One of eight homes on the tour. Photo by Sue Misao

One of eight homes on the tour. Photo by Sue Misao

By Ann McCreary

Eclectic, according to the Merriam-Webster dictionary, means “selecting what appears to be best in various doctrines, methods, or styles.”

That’s just what organizers of the Methow Valley Home Tour have done this year in choosing eight homes with very different styles that offer “creativity inside and out,” said Barbara Newman.

Called “Eclectic Methow,” this Saturday’s (Aug. 10) tour features a home that incorporates recycled and found materials, an elegant remodeled home with a European style interior, and a contemporary home with simple, geometric lines.

“I think people are going to like the home tour this year because it will give them ideas they can personally use,” said Newman, who helped organize the tour.

Two homes belong to artists, “using things for decorating that you just wouldn’t expect,” Newman said.

Creative features in the kitchen. Photo by Sue Misao

Creative features in the kitchen. Photo by Sue Misao

One of those homes belongs to Tamra Jennings, a painter who moved to the Methow Valley two years ago with a piece of paper on which she had drawn a floor plan. She built a house in Twisp on the Methow River, creating unique furniture, décor and outdoor art from items most people would haul to the dump.

Her dining room table is made from the round top of a telephone line spool, mounted on a metal barrel. She finished the wooden top of the spool with an elegant, gold-hued paint. Her TV sits in a wall-mounted console she made from discarded fence boards that she reclaimed and refinished.

The counter and cupboards in her bathroom are made from an old apple crate. She covered the top with torn up grocery bags that she glued to the surface, painted and sealed. She built end tables, headboards and other pieces of furniture out of scrap wood.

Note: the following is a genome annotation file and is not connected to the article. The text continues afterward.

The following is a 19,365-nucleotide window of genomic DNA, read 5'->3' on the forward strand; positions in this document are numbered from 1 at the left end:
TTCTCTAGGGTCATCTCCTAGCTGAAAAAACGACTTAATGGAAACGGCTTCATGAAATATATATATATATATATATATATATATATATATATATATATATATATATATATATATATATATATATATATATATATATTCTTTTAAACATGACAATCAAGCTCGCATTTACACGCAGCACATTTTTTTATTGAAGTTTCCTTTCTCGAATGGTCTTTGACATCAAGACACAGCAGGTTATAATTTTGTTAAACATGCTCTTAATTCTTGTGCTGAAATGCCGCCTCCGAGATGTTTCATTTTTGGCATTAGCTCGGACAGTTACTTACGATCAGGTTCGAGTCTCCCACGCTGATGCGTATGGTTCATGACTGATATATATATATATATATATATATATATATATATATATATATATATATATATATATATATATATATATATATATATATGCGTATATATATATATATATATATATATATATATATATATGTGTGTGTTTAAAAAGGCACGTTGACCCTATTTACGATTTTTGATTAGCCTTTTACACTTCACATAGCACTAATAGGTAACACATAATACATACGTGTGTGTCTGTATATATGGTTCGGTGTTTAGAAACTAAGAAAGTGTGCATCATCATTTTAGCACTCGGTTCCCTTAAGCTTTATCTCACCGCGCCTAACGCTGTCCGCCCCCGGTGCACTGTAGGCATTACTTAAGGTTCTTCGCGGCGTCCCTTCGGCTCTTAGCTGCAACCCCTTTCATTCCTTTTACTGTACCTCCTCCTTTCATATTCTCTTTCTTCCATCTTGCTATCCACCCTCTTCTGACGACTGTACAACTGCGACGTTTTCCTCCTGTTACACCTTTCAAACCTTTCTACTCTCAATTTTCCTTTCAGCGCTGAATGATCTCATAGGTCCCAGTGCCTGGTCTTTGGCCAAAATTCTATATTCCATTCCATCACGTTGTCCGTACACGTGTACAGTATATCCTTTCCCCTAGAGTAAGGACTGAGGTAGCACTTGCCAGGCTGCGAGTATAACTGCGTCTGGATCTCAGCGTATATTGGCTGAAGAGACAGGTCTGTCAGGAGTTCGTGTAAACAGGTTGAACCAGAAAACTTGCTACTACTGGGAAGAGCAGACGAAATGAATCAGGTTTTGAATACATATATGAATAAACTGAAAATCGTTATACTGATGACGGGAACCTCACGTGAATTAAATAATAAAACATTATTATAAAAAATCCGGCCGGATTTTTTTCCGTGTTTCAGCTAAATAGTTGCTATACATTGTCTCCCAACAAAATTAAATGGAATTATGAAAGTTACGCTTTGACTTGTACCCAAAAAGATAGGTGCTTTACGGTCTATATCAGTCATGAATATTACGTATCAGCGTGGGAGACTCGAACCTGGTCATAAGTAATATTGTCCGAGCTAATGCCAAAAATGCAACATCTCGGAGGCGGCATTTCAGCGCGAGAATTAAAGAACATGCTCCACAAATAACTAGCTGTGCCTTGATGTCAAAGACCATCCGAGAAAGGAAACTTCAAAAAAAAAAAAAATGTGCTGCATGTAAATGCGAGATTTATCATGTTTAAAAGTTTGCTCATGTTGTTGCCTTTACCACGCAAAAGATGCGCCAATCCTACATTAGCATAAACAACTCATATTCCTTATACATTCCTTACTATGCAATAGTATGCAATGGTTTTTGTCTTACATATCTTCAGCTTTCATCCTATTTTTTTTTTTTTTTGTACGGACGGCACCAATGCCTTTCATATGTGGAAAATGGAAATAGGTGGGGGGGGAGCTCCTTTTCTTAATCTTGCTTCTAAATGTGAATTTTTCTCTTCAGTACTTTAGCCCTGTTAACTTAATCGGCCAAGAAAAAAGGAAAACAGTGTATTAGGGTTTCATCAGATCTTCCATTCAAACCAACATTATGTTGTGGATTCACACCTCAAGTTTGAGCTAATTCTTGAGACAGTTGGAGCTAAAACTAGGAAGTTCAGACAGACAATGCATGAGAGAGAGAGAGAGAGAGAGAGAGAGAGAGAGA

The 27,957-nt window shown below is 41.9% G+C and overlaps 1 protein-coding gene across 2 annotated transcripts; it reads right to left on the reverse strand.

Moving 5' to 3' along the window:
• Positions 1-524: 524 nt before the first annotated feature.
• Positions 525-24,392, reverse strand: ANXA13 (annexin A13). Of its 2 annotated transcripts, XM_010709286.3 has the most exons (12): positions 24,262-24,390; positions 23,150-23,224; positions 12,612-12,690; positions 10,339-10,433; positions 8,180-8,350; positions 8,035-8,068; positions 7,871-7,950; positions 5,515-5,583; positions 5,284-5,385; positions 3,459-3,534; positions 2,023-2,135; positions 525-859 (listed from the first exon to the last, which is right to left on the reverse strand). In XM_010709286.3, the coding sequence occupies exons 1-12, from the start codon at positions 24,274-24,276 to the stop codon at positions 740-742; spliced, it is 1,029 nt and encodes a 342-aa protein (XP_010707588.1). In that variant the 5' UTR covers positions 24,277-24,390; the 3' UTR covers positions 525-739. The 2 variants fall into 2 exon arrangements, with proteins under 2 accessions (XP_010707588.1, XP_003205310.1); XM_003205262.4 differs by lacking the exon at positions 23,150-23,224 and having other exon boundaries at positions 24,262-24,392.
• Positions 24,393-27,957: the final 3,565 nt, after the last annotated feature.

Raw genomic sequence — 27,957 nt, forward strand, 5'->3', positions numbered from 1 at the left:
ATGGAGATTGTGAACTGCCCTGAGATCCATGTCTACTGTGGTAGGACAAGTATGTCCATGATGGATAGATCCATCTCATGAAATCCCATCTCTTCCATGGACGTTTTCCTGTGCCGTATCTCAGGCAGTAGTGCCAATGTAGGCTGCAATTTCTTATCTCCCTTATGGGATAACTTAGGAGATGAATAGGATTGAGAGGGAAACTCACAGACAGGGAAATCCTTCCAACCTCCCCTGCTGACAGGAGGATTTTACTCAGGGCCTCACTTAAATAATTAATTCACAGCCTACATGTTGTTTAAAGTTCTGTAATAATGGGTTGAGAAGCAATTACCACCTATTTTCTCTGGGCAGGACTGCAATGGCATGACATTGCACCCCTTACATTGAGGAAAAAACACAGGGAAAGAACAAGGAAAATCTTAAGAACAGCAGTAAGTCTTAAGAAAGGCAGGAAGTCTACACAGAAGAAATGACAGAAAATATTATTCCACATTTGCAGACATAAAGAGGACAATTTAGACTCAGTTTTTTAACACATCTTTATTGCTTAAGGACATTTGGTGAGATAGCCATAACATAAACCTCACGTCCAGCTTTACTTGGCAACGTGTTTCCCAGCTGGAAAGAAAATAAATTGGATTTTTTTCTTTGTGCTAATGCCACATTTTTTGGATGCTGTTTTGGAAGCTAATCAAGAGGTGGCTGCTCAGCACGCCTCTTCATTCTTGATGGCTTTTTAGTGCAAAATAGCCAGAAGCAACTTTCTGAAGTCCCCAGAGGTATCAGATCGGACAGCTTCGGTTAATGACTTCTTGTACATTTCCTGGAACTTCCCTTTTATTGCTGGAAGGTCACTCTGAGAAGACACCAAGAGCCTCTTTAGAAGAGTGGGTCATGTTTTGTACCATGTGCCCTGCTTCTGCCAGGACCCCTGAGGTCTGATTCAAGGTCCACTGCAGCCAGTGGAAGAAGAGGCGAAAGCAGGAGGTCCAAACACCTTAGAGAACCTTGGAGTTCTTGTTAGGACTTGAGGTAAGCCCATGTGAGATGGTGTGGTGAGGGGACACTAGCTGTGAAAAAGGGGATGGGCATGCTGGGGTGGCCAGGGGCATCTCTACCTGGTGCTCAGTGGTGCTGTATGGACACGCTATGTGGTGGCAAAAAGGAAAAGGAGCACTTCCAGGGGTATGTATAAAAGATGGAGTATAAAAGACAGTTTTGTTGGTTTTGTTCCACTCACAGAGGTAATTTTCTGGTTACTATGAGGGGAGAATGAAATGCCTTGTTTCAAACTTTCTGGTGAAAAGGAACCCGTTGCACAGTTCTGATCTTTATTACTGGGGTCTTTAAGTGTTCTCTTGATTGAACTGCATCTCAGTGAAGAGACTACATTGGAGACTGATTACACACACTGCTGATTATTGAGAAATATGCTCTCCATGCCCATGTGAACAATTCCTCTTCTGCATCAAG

“The idea is to take what somebody already has and make it into something else,” said Jennings, who had never made furniture  before building her house. “I’m just about finished with the house, and I don’t want to stop!”

Among the other stops on the tour, a hillside home in Pine Forest provides “a modest living space transformed into a viewing platform,” and incorporates cost-effective building materials, Newman said. “It shows that you don’t have to have a lot of money to have a very cool looking structure.”

A remodeled Wolf Creek home has an “Old World interior” reminiscent of Italy and extensive use of recycled building materials, Newman said. Another home has an interior rock-climbing wall.

Three homes have beautiful gardens, including one close to downtown Twisp that creates “a little oasis” in an urban neighborhood, Newman said.

The tour provides ideas for landscaping, building a new home or remodeling an existing house, Newman said. “It’s a lot of people’s creativity.”

The tour takes place from 10 a.m. to 5 p.m. Saturday. Tickets are available at Confluence Gallery and Art Center for $25 apiece or $20 for four. Tickets may also be purchased at the Mazama Store on the day of the tour.

Confluence Gallery is also featuring an “Inside-Out” art exhibit at the gallery to further assist with home projects.

For more information or reservations call Confluence Gallery and Art Center, 997-2787.